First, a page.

If you want to replicate the Kronnerburger in full, be prepared. "A Burger to Believe In" (by Chris Kronner with Paolo Lucchesi) has recipes for everything from the buns (pain de mie style, moist and light) to the dill pickles (there are 17 ingredients), as well as pages on dry-aging meat at home.
But he also recognizes the different levels of burger connoisseurship from the "Extremely Lazy" (have burgers delivered) through the "Really, Really Dedicated" — "build a small dry-aging chamber, dry-age your beef, and scream at family or roommates about how they don't appreciate anything."
For those who fall somewhere in between, Kronner has the following tips.
Use beef that's ground fresh. This will help control the amount of fat — ideally around 30 percent — and the texture, which should be coarse. Find a butcher who will grind a blend for you, or buy a grinding attachment.
If you don't have a grinder, you can hand-cut your beef. (Kronner sees his burger as, essentially, a seared steak tartare.) To do that, chill the beef in the freezer until firm but not frozen, then cut it into ¼-inch slices, then into ¼-inch strips, and then into small cubes. This version works well in a cast-iron skillet, but not so well on a grill.
Cooking over wood matters. At least, as opposed to gas grills. "It makes a bigger difference than you realize," says Kronner, who's also OK with charcoal. Seared in a cast-iron skillet works, too, but to accentuate the crust, rub one side of the patty with a little softened butter before cooking over high heat.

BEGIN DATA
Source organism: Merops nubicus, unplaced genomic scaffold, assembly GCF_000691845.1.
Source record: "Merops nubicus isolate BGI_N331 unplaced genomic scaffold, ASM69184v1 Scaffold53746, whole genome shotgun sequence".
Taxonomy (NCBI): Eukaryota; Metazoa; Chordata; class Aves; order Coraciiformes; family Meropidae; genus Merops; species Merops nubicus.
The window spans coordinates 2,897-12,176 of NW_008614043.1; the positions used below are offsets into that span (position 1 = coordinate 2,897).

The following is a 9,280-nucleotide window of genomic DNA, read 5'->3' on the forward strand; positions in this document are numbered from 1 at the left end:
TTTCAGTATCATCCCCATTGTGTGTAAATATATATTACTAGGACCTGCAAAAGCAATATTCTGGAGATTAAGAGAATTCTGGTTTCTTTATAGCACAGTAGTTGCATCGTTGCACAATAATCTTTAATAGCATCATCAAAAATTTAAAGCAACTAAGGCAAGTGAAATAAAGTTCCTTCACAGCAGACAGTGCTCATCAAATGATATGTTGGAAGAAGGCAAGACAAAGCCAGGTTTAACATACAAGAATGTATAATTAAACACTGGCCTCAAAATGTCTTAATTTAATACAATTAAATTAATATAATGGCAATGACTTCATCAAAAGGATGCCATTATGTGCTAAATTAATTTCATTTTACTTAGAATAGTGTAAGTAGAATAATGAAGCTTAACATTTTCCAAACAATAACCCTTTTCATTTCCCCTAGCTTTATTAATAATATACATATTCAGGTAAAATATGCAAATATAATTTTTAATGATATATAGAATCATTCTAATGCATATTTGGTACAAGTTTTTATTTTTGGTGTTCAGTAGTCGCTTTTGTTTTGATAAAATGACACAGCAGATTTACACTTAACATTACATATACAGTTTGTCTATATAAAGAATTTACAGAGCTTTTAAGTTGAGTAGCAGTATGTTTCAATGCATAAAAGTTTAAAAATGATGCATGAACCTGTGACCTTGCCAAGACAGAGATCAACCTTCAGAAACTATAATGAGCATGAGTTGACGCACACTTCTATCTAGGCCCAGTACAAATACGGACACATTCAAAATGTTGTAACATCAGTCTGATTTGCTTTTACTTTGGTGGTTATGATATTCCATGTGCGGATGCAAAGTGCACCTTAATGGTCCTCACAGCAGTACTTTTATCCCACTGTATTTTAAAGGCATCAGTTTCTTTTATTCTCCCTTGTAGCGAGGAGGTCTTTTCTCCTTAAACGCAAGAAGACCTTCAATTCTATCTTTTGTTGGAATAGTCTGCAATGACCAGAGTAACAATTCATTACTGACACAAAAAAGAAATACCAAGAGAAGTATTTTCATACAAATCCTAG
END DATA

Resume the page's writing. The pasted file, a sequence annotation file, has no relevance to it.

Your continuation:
Compromise over onions. Because people are divided about how they want their onions on a burger, find a half-measure and grill red onion slices on one side only, which gives you the benefit of crunchy texture but also caramelized sweetness.
Save your buns. You can resuscitate even the saddest burger bun by buttering the cut sides and then griddling until crispy. If the buns are stale, cover them with a lid so they steam a little bit. (But really, you shouldn't be using stale buns in the first place.)
Go mayo crazy. The cheese spread goes way beyond burgers. You can mix it into potato salad, use it as a dip for French fries, or spread it on a club sandwich or BLT.